Just about every homeowner wants to keep the outside of their home looking as good as it can. That’s why people spend countless hours landscaping, painting, and making sure that every detail is up to their standards. And all of that is well and good, but if the outside of the home has dirt, grime, soot or mildew, then all of their hard work is in vain. That’s why everyone should own the best power washers they can afford and use it regularly to keep their home looking good.
Powerwashing a home isn’t something that can be done casually. The homeowner does need to know how to do it properly and they have to be willing to take the time to learn the skill. If a person’s power washes their home too aggressively, they can harm siding or inadvertently remove paint. And some parts of the home, such as the hardboard or rock-dash stucco, shouldn’t be power washed at all. That’s why we’ve decided to write this guide. Now all of our readers can quickly learn the dos and the don’ts of washing their home’s exterior with a power washer.
Let’s Start With Power Washer Safety
The first thing that we’d like to address in this guide is the importance of taking a few safety precautions. Although some people seem to look at a power washer as just a fancy hose, the fact of the matter is that these devices deliver water at high pressure. As a result, the user should protect themselves against the dirt, rocks, and pieces of material that the pressure washer might turn into projectiles. Below are some safety tips that consumers should follow to protect themselves.
Use Proper Eye Protection
The first thing the consumer should do is to use proper eye protection. And no, we don’t mean wearing a pair of sunglasses. The homeowner should wear actual safety goggles to protect their eyes from anything the power washer might knock loose and send their way.
Never Use A Ladder With A Power Washer
The homeowner should also realize that they should never use a power washer while they’re on a ladder. The recoil from the water can easily knock them off of the ladder. If the homeowner has a multi-story building that they have to clean, then they should rent lockable-wheel scaffolding for the job instead of using a ladder. And even then, the homeowner needs to use extreme caution.
Keep Aware Of Electricity Around Your Home
The next thing that the consumer is going to want to think about is the sources of electricity coming to their home. Since you’ll be spraying water, and electricity can travel through water and seriously harm you, it’s important to take a good look at the outside of your home before beginning.
All outdoor electrical outlets should be closed and/or covered with duct tape to avoid getting them wet. It’s also a good idea to avoid working around overhead power lines, so your cleaning wand doesn’t accidentally come into contact with the home is being power washed.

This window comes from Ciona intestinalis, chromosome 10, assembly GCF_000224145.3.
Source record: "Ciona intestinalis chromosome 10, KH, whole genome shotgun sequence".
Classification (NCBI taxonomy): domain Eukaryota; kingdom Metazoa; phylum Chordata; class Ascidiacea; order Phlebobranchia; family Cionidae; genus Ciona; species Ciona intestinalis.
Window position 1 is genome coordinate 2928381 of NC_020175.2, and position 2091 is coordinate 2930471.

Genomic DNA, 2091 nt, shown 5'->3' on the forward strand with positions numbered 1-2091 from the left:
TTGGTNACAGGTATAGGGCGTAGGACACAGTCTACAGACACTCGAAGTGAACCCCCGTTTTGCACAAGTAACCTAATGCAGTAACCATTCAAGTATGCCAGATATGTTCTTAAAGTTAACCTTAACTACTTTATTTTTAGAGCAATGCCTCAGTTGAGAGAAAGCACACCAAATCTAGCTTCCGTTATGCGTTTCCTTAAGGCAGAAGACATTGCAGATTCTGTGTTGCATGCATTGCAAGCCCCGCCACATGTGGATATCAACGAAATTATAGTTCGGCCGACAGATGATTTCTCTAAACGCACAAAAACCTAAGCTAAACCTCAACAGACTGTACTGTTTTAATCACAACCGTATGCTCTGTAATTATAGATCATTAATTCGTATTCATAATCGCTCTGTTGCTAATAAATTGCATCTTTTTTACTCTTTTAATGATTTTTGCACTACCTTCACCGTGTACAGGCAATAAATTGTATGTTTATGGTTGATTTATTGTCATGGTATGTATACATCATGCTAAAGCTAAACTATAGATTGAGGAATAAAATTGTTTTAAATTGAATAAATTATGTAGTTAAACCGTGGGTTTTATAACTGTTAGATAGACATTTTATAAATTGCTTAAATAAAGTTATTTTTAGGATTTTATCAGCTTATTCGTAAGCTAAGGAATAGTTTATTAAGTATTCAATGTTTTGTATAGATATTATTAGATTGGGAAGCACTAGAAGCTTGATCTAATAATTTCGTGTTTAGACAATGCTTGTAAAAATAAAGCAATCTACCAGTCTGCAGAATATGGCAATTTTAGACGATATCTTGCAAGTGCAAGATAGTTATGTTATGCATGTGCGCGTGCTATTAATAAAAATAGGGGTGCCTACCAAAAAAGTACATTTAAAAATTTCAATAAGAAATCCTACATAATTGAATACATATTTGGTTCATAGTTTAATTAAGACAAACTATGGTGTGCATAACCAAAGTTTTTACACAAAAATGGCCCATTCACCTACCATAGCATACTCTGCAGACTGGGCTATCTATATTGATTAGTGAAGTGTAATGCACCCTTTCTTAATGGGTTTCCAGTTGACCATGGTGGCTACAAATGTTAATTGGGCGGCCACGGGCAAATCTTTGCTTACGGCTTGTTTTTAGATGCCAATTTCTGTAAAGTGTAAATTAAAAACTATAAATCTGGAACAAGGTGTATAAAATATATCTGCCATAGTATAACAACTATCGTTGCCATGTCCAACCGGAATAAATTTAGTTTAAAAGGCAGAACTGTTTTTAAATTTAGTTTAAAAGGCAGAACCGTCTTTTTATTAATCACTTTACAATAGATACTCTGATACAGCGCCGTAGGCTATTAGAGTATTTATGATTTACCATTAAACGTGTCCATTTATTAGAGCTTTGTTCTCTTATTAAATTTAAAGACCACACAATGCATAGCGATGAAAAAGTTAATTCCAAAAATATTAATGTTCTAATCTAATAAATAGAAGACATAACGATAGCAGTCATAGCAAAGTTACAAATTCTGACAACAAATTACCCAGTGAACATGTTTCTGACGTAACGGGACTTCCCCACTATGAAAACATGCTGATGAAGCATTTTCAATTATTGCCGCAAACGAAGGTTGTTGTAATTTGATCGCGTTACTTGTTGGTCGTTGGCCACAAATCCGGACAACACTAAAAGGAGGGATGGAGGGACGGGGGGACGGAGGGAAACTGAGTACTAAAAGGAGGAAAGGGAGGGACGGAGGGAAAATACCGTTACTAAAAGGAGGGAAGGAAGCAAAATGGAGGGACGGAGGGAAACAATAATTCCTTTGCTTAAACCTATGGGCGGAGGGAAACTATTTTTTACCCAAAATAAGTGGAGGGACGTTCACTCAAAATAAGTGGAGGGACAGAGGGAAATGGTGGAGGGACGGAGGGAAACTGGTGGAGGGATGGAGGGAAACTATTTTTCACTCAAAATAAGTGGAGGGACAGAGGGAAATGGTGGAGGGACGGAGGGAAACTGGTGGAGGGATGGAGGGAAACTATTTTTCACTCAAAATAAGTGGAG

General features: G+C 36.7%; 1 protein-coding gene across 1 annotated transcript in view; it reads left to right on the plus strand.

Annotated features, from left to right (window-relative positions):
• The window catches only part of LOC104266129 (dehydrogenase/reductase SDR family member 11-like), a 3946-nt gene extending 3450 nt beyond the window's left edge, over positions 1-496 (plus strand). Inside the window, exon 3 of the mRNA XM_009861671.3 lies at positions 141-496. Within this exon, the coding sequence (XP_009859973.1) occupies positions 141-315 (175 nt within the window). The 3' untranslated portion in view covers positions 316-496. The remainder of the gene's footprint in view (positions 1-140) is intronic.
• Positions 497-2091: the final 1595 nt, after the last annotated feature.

Read Your Instruction Manual Thoroughly
The final thing that consumers should do before using their power washer is to read their directions thoroughly. Make sure that you know now only how the power washer needs to be set up and operated, but also all of the safety precautions recommended by the manufacturer. This will ensure that you know how the machine should be properly operated.
How To Power Wash Your Home
Okay, now that we’ve gone over the safety precautions, it’s time to get to the heart of this article and talk about using the power washer to clean the outside of the home. So without further ado, let’s get started.
Make Sure To Cover Lawns & Landscaping
The first step to power washing a home is to make sure that the lawn and outdoor plants aren’t going to be damaged by the process. To prevent damage to sensitive plants, be sure to cover them with drop cloths and secure these cloths with duct tape.
Mix Bleach Or Mildewcide Properly
The next step is to mix the bleach or mildewcide according to the product’s directions in a 5-gallon bucket. If using bleach, you should use 9-parts water for every part bleach. Add it to a garden sprayer.
Setup The Power Washer
In this step, you’re going to set up your power washer. Attach a garden hose to is and select a spray nozzle for the device. For hard surfaces, a 15-degree spray nozzle is usually best, but for softer surfaces, then a 30-degree nozzle is preferable.
Begin Spraying The Detergent
Using the mildewcide solution and your garden sprayer, spray a 10-foot section of a single floor of the home. Start from the bottom of the section and work upwards to firmly scour the siding with a soft siding brush. If working on a two-story home, start with the second floor—just be sure to begin at the base of the second floor and work upwards.
Determine Proper Power Washing Distance
Once the first 10-foot section of the spraying has been done, it’s time to use the pressure washer. Start with a distance of three feet and see if that’s sufficient for cleaning the home without causing damage. If it isn’t sufficient for cleaning, begin to move in at 4-inch increments until a suitable cleaning distance is established. Once the distance has been established, you can move on to actually cleaning the section.
Clean Each Section Of The Exterior
Standing at the distance you’ve just established, begin power washing the section starting at the top and working your way down. To keep water from getting under your siding, be sure to angle the sprayer down to a 45-degree angle and use both hands. Once that’s done, continue to clean each section according to our directions.
Congratulations! You’ve just power washed the exterior of your home. Now all that’s left to do is clean up the sheeting, dispose of the used duct tape and then admire the work you’ve just completed.